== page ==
Prime Minister Hun Sen on Tuesday told voters not to hold it against him if they disapprove of local CPP officials and to vote for him anyway come this year’s national elections in July.
“Please don’t hit the cart if you are angry at the cow. Don’t stop voting for Hun Sen if you hate your commune chief,” he said in a speech in Kompong Cham province to inaugurate a pagoda.
“It’s a national election,” he said. “Don’t be confused, the national policy is set out by me.”
More than 97 percent of the country’s 1,633 commune chiefs are ruling party officials. Given broad authority to manage electoral registers, commune chiefs have come under increasing scrutiny from various independent election monitors who have found irregularities in voter lists.
Speaking at the inauguration of the pagoda in O’Reangou district, Mr. Hun Sen applauded the decision to again raise the minimum wage for what he estimated are Cambodia’s 600,000 garment workers.
“The minimum wage has increased from less than $30 to over $40, then $62 and now $80,” he said. The $80 includes a pre-existing health bonus in the minimum wage of $75, which will be effective in May.”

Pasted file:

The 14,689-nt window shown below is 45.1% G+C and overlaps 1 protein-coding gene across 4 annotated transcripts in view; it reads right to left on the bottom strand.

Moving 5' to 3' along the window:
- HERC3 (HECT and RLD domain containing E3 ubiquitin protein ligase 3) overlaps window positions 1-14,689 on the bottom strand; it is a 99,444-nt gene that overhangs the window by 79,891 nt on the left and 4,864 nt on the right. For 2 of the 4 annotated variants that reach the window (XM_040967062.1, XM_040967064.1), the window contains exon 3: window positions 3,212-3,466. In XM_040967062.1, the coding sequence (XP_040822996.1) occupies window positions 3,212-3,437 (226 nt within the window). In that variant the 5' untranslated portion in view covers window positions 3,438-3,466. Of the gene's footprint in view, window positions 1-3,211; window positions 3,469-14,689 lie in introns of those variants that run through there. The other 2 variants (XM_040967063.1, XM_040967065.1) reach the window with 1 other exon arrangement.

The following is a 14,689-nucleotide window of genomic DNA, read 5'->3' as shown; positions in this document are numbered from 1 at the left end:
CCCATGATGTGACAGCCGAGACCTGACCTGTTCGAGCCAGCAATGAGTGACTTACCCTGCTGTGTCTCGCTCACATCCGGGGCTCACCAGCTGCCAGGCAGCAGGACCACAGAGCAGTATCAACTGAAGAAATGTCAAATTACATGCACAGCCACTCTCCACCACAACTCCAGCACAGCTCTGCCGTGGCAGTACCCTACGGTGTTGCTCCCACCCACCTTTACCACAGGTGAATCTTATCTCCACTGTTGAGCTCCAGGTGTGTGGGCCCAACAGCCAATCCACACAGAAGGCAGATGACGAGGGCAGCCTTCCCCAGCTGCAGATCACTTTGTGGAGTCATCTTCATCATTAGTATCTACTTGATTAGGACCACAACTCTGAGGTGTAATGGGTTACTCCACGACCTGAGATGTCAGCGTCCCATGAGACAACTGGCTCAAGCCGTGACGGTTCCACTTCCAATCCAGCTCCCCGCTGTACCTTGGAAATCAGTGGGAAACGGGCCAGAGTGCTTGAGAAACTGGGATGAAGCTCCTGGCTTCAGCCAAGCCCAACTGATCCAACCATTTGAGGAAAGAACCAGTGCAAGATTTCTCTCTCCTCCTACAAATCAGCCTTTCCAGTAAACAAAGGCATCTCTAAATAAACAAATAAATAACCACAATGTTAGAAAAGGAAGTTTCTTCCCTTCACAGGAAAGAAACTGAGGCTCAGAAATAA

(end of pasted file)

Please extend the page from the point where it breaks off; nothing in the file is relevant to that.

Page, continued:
“That’s why some garment workers can send money to their family,” he added.
Cambodia’s minimum wage is still the lowest in Southeast Asia, and economists and labor advocates have said that $75 is well below a living wage in Phnom Penh.
Comparing Cambodia to countries around the world beset with internal conflicts, such as Egypt, Syria and the south of Thailand, Mr. Hun Sen boasted that “only the CPP can maintain long-lasting peace and stability.”
“The CPP has never changed its symbol. It is simply an angel spreading flowers. So just tick that angel sign [and] you are electing Hun Sen,” he said.
Mr. Hun Sen also noted that O’Reangou district was where he lost an eye as a soldier in the country’s civil war in the 1970s.
“O’Reangou is the land where I lost one of my eyes. One piece of shrapnel is remaining in my eye, so sometimes when there is rain and thunder, I suffer,” he said.